Tower- and chamber-based greenhouse gas flux measurements from Howland Forest, Maine (2012-2018)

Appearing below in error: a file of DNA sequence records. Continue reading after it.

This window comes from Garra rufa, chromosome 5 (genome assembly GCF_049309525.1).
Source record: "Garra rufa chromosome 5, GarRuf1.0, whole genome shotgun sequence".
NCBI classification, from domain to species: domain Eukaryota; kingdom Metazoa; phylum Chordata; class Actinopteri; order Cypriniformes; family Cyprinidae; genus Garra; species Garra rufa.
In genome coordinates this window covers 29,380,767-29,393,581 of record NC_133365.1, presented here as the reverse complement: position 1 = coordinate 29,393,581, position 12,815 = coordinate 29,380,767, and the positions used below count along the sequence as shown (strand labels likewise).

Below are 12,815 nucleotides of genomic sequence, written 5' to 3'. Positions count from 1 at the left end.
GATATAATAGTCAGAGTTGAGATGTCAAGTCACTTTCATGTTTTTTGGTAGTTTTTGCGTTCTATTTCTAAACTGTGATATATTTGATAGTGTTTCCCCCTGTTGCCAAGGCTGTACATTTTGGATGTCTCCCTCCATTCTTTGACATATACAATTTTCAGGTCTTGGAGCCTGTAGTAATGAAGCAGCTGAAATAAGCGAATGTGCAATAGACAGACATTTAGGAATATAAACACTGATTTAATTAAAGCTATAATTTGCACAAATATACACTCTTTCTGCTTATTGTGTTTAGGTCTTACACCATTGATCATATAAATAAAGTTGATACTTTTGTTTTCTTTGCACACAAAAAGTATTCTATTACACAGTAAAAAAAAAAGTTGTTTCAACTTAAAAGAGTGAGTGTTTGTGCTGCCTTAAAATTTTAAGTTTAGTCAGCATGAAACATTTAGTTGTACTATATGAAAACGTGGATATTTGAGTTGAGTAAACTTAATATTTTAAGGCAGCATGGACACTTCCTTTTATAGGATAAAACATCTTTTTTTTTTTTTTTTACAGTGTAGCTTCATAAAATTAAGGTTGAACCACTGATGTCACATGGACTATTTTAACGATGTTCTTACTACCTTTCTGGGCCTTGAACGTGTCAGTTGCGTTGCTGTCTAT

Carbon dioxide (CO2), methane (CH4), and nitrous oxide (N2O) are the greenhouse gases largely responsible for anthropogenic climate change. Natural plant and microbial metabolic processes play a major role in the global atmospheric budget of each. We have been studying ecosystem-atmosphere trace gas exchange at a sub-boreal forest in the northeastern United States for over two decades. Historically our emphasis was on turbulent fluxes of CO2 and water vapor. In 2012 we embarked on an expanded campaign to also measure CH4 and N2O. Here we present continuous tower-based measurements of the ecosystem-atmosphere exchange of CO2 and CH4, recorded over the period 2012-2018 and reported at a 30-minute time step. Additionally, we describe a five-year (2012-2016) dataset of chamber-based measurements of soil fluxes of CO2, CH4, and N2O (2013-2016 only), conducted each year from May to November. These data can be used for process studies, for biogeochemical and land surface model validation and benchmarking, and for regional-to-global upscaling and budgeting analyses.